Morneau has struggled throughout the month of July, but some players handle incessant involvement in trade rumors better than others. His .180 batting average in this month may very well have decreased his demand, but put him in a position to play for a pennant and not keep a packed bag by the door, and he should improve markedly.
Will the Phillies Do Anything at All?
The news on a possible Utley extension sounds like a desperate plea to convince other teams that they aren’t desperate to get something in return for him at the deadline.
If any team understands the health risks associated with Utley, it’s the Phillies. They would be borderline crazy to re-commit to a will-be-35-in-December middle infielder who only averaged 100 games played over the last three seasons.
Hard to believe Ruben Amaro Jr. is suddenly unwilling to part with a player who started the 2012 season on the disabled list with “partially tendinitis and partially a cartilage issue” in both knees.
If they do actually commit the necessary finances to Utley and haven’t yet located a money-growing tree, they’ll probably need to make up for it elsewhere by either trading Lee or Jonathan Papelbon.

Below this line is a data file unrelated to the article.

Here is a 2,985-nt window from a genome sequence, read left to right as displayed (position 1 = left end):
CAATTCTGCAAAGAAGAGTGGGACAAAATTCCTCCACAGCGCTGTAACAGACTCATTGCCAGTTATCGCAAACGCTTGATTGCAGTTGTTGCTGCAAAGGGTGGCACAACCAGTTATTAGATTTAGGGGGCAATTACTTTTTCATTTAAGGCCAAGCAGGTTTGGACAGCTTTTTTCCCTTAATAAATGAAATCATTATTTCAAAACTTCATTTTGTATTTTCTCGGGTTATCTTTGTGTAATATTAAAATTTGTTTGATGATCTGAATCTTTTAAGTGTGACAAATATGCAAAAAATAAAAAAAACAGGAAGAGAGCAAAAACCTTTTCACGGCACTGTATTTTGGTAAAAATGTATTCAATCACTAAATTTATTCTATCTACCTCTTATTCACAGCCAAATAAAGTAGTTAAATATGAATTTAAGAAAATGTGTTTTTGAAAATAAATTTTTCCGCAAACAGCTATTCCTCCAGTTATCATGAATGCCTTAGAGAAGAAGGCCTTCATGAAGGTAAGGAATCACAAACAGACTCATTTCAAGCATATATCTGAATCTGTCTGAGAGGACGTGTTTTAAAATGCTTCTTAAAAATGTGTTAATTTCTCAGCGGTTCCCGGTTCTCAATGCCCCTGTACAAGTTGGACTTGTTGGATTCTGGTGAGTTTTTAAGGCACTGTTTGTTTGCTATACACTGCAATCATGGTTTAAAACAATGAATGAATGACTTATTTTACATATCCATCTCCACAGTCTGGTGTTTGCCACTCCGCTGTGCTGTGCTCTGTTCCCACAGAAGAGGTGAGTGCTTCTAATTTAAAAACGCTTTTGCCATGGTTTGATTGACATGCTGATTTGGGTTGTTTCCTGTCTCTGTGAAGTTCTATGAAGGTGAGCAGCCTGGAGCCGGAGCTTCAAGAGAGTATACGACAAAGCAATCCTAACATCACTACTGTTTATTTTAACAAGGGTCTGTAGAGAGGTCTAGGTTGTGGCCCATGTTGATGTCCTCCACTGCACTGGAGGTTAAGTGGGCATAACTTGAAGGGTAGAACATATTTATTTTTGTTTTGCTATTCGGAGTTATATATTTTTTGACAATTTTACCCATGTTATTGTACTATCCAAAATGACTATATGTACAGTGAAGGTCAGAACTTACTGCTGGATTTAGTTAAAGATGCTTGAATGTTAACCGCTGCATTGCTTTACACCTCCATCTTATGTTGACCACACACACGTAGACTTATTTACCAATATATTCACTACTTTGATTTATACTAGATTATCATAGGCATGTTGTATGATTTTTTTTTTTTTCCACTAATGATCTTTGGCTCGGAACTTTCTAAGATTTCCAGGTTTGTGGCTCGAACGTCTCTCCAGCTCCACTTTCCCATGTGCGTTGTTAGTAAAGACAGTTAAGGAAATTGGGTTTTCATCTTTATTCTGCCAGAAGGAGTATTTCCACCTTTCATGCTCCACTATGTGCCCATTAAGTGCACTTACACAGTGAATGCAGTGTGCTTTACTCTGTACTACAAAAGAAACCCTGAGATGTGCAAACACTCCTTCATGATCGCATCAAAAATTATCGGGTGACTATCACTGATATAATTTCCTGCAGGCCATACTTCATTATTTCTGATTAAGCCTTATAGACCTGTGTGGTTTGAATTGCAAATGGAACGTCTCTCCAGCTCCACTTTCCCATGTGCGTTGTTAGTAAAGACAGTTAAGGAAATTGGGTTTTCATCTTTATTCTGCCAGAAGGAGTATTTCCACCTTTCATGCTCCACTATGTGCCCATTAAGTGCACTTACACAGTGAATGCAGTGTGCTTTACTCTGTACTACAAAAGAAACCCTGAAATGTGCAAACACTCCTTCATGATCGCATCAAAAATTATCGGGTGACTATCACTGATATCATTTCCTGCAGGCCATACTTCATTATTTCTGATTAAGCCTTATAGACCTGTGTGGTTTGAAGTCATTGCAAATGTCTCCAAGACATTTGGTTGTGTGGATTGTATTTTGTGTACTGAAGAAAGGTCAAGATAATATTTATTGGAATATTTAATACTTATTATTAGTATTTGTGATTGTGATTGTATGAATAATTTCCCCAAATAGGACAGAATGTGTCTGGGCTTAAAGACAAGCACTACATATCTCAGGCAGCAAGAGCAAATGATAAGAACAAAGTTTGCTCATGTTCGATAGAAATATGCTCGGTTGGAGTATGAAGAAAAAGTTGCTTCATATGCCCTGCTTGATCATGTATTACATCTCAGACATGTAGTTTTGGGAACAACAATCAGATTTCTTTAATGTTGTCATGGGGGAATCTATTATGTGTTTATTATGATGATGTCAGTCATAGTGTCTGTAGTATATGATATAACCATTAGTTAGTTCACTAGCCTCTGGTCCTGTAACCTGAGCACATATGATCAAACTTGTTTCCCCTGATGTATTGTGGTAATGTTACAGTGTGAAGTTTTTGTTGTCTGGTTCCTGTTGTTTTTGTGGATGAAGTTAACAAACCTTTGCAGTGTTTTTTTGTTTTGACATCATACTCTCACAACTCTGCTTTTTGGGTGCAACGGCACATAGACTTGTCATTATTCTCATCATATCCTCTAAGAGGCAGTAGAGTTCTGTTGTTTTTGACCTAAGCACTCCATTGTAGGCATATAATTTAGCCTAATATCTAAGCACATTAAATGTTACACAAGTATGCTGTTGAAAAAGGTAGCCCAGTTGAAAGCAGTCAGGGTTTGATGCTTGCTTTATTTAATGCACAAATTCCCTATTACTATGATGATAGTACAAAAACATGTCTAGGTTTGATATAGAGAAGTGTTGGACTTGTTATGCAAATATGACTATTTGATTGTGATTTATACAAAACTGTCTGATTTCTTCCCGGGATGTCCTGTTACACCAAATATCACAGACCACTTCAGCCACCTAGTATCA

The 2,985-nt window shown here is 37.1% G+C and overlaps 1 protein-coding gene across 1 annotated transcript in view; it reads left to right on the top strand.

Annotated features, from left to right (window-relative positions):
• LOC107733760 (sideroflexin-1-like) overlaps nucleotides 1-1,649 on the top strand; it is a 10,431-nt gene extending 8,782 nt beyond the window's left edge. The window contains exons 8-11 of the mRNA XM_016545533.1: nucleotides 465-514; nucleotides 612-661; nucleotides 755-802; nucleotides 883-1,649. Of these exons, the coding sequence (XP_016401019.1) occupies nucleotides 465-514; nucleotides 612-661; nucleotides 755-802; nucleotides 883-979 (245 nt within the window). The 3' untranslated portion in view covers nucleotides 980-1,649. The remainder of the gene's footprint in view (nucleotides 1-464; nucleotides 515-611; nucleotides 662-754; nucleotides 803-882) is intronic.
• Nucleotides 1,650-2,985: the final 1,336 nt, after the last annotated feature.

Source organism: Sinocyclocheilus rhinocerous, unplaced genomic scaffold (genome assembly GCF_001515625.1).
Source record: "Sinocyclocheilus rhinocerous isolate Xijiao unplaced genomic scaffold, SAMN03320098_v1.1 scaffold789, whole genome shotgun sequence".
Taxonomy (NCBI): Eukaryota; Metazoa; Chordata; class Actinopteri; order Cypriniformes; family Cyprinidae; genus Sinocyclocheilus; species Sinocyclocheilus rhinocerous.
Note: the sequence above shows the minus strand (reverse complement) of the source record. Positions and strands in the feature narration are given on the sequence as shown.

Jake Peavy to Oakland?
Rumor: Oakland wins the Jake Peavy sweepstakes, according to Joel Sherman of the New York Post.
Peavy has been in rumored trade talks with just about every big league team other than the Houston Astros. Frankly, I’m surprised we haven’t heard that the Hokkaido Nippon-Ham Fighters are interested in acquiring his services.
But the only two destinations that seem to keep coming up over and over again are Boston and Oakland.
Atlanta popped up when Tim Hudson went down, but that never made sense. With Brandon Beachy on his way back to the big leagues, they’re already going to have more starters than necessary.
I think Peavy ends up in Oakland instead of Boston for three main reasons.
1. The A’s were the other primary suitor in the Matt Garza trade talks. If they were a finalist for one of the two biggest names available, it’s safe to assume they’ll make a big push for the other one.
2. Clay Buchholz is reportedly beginning his rehab and could negate the need for a starting pitcher in Boston if he can make a full comeback soon.
3. Whether they lose him this year to Biogenesis or next year to retirement, the A’s need to replace Bartolo Colon in their rotation at some point. Fourteen months of Jake Peavy seems like the perfect amount, as one would assume Sonny Gray would definitely be ready to be a full-time member of a big league rotation by 2015.
News from Buster Olney on Monday afternoon is that Chicago is telling other teams it wants to keep him, and Ken Rosenthal reports the A’s are moving on from Peavy, but I’m not buying it. Sounds like a couple of disgruntled trade partners letting off steam before ultimately reconvening with cool heads for a trade.